On May 20, 2013, an EF-5 tornado touched down 4.4 miles west of Newcastle, OK and ended 4.8 miles east of Moore, OK, yielding an approximate path length of 17 miles and a maximum damage path width of 1.3 miles. Engineered structures, including two elementary schools, high school, theater, and medical center, were badly damaged or destroyed along with several hundred residential homes. This area represents an ideal and rare case study for wind engineering research because of the number of structural failures and debris samples, and especially since the area has experienced severe tornadoes in the past. The primary objective of this study is to collect perishable field data of damage from this 2013 tornado to advance understanding of tornadic wind and its effects on buildings and other structures. This study will focus on the performance of simple structures, building glazing, and storm shelters. A team of researchers from Texas Tech University will deploy during late May and June 2013 to the Moore, OK area to collect the following data: (a) identify simple structures along the path of the storm and collect data on their geometries, construction materials, observed failure modes, and damages to adjacent structures; (b) document glazing types used in commercial and residential buildings, their failure modes, and surrounding debris fields; and (c) survey storm shelters located within the tornado's path and document their design, construction, maintenance, and performance. This data collection effort extends a long history of field studies of windstorms at Texas Tech University and builds upon the team's extensive research on storm shelters, the Enhanced Fujita Scale (EF-scale), and wind-resistant glazing.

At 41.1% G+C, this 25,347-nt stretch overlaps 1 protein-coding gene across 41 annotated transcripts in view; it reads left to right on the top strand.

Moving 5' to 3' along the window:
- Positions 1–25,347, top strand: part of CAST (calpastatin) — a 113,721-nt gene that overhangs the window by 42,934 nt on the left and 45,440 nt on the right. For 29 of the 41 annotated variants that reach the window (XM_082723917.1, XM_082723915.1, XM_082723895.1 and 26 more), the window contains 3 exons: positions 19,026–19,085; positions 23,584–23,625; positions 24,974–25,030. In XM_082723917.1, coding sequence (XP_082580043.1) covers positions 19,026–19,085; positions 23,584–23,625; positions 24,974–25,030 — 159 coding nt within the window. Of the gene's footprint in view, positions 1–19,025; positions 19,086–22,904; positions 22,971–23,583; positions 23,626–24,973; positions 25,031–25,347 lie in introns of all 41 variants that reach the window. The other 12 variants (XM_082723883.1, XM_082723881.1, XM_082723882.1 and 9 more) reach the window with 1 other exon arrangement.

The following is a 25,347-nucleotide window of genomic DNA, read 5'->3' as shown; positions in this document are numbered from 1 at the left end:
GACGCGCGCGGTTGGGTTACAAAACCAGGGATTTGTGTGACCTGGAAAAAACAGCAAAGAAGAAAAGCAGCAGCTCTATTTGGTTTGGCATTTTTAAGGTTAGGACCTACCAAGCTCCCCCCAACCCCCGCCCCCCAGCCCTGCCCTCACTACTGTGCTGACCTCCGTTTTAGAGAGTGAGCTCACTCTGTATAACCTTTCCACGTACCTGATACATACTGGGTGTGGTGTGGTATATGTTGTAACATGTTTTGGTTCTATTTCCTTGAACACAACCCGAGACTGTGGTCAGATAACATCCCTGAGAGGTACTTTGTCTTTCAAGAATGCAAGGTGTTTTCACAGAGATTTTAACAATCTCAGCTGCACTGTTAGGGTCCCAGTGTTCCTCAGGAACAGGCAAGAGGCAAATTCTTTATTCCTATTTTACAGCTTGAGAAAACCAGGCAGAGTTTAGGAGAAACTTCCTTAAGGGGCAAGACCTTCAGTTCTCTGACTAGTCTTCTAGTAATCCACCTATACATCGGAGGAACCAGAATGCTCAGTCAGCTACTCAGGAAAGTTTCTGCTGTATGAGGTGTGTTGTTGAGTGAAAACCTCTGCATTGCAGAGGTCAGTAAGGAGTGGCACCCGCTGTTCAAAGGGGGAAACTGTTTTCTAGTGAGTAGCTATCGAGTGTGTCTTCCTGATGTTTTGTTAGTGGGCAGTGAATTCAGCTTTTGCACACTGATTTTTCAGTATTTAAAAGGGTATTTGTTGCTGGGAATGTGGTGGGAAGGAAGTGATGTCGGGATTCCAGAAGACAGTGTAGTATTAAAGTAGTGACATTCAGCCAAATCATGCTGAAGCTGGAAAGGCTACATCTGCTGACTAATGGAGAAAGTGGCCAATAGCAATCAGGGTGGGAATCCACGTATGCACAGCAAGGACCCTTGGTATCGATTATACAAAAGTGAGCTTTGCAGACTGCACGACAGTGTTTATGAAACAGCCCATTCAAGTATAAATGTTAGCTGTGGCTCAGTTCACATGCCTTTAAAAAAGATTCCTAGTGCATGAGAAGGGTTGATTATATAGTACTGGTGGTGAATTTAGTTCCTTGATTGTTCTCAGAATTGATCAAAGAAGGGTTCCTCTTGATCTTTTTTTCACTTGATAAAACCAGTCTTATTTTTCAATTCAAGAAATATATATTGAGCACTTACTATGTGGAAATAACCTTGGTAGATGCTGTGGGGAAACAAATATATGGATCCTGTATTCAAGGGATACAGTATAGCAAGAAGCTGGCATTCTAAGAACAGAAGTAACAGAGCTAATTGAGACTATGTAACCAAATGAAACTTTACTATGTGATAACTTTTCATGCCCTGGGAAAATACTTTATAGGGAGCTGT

This study will result in multiple benefits to both the wind engineering community and construction industry. First, the wind speeds assigned to degrees of damage in the EF-scale are based on expert opinion. The data collected in this study can be used to validate wind speed estimation and improve the overall quality of the EF-scale. Second, understanding the performance of building glazing is timely as industry and code communities are currently working to develop design requirements for newer types of glazing subject to wind hazards. Third, data on the performance of storm shelters can be used to update current design guidelines and standards, leading to safer shelters, and to direct future research needed for understanding debris impact on storm shelters.

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Texas Tech University
United States
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